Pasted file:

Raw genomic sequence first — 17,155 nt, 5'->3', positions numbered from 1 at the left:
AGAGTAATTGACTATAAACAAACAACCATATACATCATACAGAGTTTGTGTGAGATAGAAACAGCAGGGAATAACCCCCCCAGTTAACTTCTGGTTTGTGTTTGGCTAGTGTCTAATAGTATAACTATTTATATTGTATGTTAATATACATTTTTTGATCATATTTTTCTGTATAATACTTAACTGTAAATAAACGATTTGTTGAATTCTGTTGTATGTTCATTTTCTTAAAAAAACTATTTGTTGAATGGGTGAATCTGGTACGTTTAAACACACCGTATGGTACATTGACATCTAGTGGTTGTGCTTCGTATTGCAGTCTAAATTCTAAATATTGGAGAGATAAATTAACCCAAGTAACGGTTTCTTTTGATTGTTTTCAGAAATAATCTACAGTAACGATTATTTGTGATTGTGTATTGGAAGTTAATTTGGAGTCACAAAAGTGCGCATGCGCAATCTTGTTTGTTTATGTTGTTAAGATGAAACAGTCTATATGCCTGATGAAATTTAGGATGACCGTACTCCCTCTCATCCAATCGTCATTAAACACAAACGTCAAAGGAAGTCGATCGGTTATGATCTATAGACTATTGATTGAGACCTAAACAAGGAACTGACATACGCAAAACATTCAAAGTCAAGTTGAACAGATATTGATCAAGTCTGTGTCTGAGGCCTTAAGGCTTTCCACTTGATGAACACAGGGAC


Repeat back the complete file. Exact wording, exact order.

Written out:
Raw genomic sequence first — 17,155 nt, 5'->3', positions numbered from 1 at the left:
AGAGTAATTGACTATAAACAAACAACCATATACATCATACAGAGTTTGTGTGAGATAGAAACAGCAGGGAATAACCCCCCCAGTTAACTTCTGGTTTGTGTTTGGCTAGTGTCTAATAGTATAACTATTTATATTGTATGTTAATATACATTTTTTGATCATATTTTTCTGTATAATACTTAACTGTAAATAAACGATTTGTTGAATTCTGTTGTATGTTCATTTTCTTAAAAAAACTATTTGTTGAATGGGTGAATCTGGTACGTTTAAACACACCGTATGGTACATTGACATCTAGTGGTTGTGCTTCGTATTGCAGTCTAAATTCTAAATATTGGAGAGATAAATTAACCCAAGTAACGGTTTCTTTTGATTGTTTTCAGAAATAATCTACAGTAACGATTATTTGTGATTGTGTATTGGAAGTTAATTTGGAGTCACAAAAGTGCGCATGCGCAATCTTGTTTGTTTATGTTGTTAAGATGAAACAGTCTATATGCCTGATGAAATTTAGGATGACCGTACTCCCTCTCATCCAATCGTCATTAAACACAAACGTCAAAGGAAGTCGATCGGTTATGATCTATAGACTATTGATTGAGACCTAAACAAGGAACTGACATACGCAAAACATTCAAAGTCAAGTTGAACAGATATTGATCAAGTCTGTGTCTGAGGCCTTAAGGCTTTCCACTTGATGAACACAGGGAC